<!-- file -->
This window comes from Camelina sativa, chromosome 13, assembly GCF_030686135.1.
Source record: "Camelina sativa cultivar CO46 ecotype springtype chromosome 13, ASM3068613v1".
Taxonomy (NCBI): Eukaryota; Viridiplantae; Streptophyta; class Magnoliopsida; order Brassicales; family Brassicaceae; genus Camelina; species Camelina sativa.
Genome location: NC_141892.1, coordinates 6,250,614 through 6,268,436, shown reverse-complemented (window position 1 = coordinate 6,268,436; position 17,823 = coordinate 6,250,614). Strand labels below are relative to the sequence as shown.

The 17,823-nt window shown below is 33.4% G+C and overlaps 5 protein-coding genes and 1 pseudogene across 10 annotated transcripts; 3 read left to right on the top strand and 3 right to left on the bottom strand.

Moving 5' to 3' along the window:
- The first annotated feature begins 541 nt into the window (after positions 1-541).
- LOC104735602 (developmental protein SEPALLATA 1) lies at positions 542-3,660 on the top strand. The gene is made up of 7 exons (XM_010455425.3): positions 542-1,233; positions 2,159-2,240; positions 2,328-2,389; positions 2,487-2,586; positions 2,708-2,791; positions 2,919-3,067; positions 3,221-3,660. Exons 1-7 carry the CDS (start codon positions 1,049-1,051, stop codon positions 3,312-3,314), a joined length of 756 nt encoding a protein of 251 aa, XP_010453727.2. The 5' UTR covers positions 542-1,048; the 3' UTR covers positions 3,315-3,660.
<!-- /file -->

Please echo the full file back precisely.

This window comes from Camelina sativa, chromosome 13, assembly GCF_030686135.1.
Source record: "Camelina sativa cultivar CO46 ecotype springtype chromosome 13, ASM3068613v1".
Taxonomy (NCBI): Eukaryota; Viridiplantae; Streptophyta; class Magnoliopsida; order Brassicales; family Brassicaceae; genus Camelina; species Camelina sativa.
Genome location: NC_141892.1, coordinates 6,250,614 through 6,268,436, shown reverse-complemented (window position 1 = coordinate 6,268,436; position 17,823 = coordinate 6,250,614). Strand labels below are relative to the sequence as shown.

The 17,823-nt window shown below is 33.4% G+C and overlaps 5 protein-coding genes and 1 pseudogene across 10 annotated transcripts; 3 read left to right on the top strand and 3 right to left on the bottom strand.

Moving 5' to 3' along the window:
- The first annotated feature begins 541 nt into the window (after positions 1-541).
- LOC104735602 (developmental protein SEPALLATA 1) lies at positions 542-3,660 on the top strand. The gene is made up of 7 exons (XM_010455425.3): positions 542-1,233; positions 2,159-2,240; positions 2,328-2,389; positions 2,487-2,586; positions 2,708-2,791; positions 2,919-3,067; positions 3,221-3,660. Exons 1-7 carry the CDS (start codon positions 1,049-1,051, stop codon positions 3,312-3,314), a joined length of 756 nt encoding a protein of 251 aa, XP_010453727.2. The 5' UTR covers positions 542-1,048; the 3' UTR covers positions 3,315-3,660.